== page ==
An Islam of the Internet


When I met Salman Rushdie in Paris shortly after the death sentence handed down against him by Iran’s dictator Ayatollah Khomeini in 1989, his reaction surprised me. I’ll never forget it. Far from being frightened by this “fatwa,” which called on any good Muslim to assassinate him, with heaven as his reward, Rushdie told me that from now on he would have to double his champagne consumption, spend his evenings in nightclubs and chase blond tall. In short, the party seemed to him the most appropriate response to the obscene obscurantism of the ayatollahs. He has more or less kept his word, until the recent attack in Chautauqua, New York, by a young American of Lebanese origin and of Shiite religion. This is Rushdie for you: a gamer, in life as in literature. His books are funny and cheeky; in any case, neither Khomeini nor the would-be assassin ever read a word of Rushdie. The fatwa fell on Rushdie because of this same impertinence to all authority, spiritual or temporal.

What is the relationship between Rushdie, Khomeini’s fatwa and the recent attack? None, or very little. For Rushdie, the life of Muhammad and the Koran are sources of literary inspiration, together with the Gospels, Buddhism and the Don chisciotte– many characters with whom he plays his work, without the slightest concern for realism, or for judgment, or for preaching. Khomeini had no idea what literature was or what a novelist was. The Lebanese-American killer is no less ignorant, having no other source of knowledge than Facebook and other social networks.

Was Khomeini’s motivation religious? There is reason to doubt this, given his ignorance of the text which was the basis of the fatwa. His action was, in reality, political. He hoped at that time to establish himself as the undisputed leader of the reconstituted Persian Empire and, beyond that, of Islam as a whole. In view of this concern for power, Rushdie was the ideal target: he was of Muslim origin, but Sunni, not Shiite, and an atheist flattered in the West. The title of the incriminating work, The Satanic Verses, was scandalous enough to arouse popular hysteria. The fatwa must therefore be understood in the context of the double war for influence: the Muslim world against the West, and Shia Islam against Sunni Islam – a double religious war, more political than spiritual, with Rushdie among the pincers, a circumstantial target.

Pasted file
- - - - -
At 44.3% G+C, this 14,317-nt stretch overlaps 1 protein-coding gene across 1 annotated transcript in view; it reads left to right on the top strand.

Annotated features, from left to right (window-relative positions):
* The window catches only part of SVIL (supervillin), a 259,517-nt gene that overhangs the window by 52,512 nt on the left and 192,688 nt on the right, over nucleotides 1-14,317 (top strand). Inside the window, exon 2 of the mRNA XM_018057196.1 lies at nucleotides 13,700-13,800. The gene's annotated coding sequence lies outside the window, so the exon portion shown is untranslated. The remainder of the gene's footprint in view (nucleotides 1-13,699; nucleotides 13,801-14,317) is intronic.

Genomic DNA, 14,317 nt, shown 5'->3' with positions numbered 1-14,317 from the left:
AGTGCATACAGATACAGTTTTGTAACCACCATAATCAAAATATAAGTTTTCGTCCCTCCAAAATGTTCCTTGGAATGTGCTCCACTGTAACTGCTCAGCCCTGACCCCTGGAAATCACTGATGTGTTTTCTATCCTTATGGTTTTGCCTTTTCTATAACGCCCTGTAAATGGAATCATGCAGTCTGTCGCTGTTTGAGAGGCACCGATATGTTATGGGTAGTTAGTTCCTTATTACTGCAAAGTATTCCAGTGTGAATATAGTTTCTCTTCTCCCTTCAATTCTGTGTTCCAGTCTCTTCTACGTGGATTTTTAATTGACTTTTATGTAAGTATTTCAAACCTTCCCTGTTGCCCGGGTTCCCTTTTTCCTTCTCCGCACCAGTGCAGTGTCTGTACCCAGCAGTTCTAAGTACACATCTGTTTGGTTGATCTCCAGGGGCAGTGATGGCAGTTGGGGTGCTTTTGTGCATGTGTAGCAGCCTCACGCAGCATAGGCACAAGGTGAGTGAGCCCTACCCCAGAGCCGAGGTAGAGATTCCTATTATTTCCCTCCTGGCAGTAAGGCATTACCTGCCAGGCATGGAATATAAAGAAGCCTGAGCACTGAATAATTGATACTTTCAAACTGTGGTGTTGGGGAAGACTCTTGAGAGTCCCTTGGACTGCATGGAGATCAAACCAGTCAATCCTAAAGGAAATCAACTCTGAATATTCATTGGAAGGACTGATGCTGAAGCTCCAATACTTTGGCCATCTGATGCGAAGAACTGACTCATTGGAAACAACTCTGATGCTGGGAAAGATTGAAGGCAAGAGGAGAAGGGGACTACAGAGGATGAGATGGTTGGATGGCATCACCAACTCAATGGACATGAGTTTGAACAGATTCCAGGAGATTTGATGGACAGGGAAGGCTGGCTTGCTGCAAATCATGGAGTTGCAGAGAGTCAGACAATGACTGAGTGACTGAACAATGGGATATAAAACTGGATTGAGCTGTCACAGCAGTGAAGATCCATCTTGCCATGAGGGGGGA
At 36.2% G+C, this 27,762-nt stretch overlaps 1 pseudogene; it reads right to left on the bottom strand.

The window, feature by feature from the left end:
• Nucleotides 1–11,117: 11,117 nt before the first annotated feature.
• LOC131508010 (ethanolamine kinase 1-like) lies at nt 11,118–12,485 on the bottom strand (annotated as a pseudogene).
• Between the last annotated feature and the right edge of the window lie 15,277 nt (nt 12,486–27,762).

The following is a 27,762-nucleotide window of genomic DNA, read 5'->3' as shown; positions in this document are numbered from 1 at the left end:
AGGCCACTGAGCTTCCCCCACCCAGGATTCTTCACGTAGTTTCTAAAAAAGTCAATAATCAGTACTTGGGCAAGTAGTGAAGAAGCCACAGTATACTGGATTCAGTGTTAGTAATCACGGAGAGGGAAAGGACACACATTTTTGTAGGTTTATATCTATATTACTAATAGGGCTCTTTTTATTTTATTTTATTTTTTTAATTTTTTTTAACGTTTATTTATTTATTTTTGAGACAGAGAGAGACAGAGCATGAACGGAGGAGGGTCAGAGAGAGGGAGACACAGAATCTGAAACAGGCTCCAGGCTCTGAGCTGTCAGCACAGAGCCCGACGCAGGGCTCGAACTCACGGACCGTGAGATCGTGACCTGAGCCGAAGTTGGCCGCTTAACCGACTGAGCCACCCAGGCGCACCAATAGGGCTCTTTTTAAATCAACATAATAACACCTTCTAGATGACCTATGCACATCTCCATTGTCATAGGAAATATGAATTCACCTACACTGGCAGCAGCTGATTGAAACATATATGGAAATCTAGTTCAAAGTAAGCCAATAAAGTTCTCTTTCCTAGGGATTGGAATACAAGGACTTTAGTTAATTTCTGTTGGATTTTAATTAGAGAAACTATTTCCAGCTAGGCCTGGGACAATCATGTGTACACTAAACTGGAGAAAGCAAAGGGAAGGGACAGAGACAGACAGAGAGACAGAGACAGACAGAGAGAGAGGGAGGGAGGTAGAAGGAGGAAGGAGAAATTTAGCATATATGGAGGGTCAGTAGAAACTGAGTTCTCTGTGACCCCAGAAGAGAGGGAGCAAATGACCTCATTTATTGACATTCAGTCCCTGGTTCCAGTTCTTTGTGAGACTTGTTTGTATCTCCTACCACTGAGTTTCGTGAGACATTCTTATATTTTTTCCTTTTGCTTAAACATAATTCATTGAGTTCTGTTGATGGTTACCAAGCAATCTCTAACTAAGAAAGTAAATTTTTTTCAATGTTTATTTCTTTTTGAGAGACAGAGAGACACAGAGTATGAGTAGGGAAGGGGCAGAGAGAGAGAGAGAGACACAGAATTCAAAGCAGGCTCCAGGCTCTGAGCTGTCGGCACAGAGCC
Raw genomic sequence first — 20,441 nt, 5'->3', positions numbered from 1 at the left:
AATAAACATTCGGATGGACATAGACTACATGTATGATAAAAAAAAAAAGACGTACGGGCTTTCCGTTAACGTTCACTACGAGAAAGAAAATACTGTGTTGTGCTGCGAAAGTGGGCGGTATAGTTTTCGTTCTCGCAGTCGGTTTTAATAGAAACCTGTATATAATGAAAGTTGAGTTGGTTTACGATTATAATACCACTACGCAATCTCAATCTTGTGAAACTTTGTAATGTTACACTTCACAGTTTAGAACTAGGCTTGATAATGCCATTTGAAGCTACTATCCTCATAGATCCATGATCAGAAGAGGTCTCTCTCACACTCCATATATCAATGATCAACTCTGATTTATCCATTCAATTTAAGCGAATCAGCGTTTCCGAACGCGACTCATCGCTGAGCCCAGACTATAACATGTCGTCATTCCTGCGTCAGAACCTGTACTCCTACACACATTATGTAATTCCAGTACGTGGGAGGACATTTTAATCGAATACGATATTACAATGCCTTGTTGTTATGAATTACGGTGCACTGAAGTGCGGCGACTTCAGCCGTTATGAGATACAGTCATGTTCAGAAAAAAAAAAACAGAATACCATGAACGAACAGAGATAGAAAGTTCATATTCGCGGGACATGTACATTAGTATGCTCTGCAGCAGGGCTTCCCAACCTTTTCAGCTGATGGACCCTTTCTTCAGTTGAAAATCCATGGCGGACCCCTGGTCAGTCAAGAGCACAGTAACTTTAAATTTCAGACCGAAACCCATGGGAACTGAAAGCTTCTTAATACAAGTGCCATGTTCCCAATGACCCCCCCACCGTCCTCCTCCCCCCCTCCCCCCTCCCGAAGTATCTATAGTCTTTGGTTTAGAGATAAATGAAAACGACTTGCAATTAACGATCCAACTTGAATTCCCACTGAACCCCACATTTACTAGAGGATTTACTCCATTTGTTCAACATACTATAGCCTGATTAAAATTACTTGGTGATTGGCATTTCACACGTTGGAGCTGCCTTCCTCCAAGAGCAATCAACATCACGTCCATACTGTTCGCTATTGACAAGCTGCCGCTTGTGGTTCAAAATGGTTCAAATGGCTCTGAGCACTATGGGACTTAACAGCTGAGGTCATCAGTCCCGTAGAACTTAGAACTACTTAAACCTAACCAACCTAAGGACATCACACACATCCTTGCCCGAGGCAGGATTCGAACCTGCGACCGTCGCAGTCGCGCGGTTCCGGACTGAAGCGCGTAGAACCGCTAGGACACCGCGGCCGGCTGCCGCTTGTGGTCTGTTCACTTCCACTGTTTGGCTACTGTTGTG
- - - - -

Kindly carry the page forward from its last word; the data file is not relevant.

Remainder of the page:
We in the West have fallen into Khomeini’s trap by paying little attention to the internal struggles of the Muslim world, giving the fatwa a value it did not deserve and promoting the ayatollah to a primacy he had not attained at the time. The publicity that the West has accorded to this fatwa has contributed enormously to the growing misunderstanding between the West and Islam: today, for most Westerners, Islam is a religion of hatred and intolerance. This prejudice was reinforced by subsequent attacks committed “in the name of Islam”.

What have we learned about Islam in the period between this fatwa and the Rushdie bombing? Anything. Who in the West knows the difference between Shiites (mostly Iranians) and Sunnis (Arabs and non-Arabs)? Few, not even the American soldiers, most of whom ignored this fundamental religious difference as they invaded Iraq. If one wanted to summarize what there is to know about Islam in a provocative but illuminating aphorism, one would turn to the great Algerian Islamic scholar, Mohammed Arkoun: “Islam does not exist. There are only Muslims”. Every Muslim can enter into relationship with God through the Koran. Apart from the Shia minority, there are no clergy in Islam. The Sunni religion, which accounts for 90 percent of practicing Muslims, could be compared to Protestantism in its infinite variety and in its lack of hierarchy and a necessary clergy. Only Shia Islam, which is a kind of Persian national church, is theocratic.

It follows that Islam takes on the character of those who practice it. If there are as many versions of Islam as there are differences among Muslims, it is because everyone interprets the Koran in light of their own culture. Between a Moroccan and a Javanese Muslim, the difference is even greater than between a Brazilian Pentecostal and a Swiss Lutheran. The misfortune that has befallen Muslims – and consequently Rushdie – is the emergence of an Internet Islam, a collection of hateful slogans, divorced from any study of the Koran and uprooted from any culture. The dangerous Muslims, for other Muslims (who make up the majority of their victims) as well as for Westerners, are above all the ignorant Muslims, the dregs of the Internet subculture. The proper response to the Rushdie attack would be to invite Muslims and non-Muslims alike to learn more about Islam: wishful thinking. Let us realize, at least, that Rushdie is less a victim of Islam itself than of ignorance of it.

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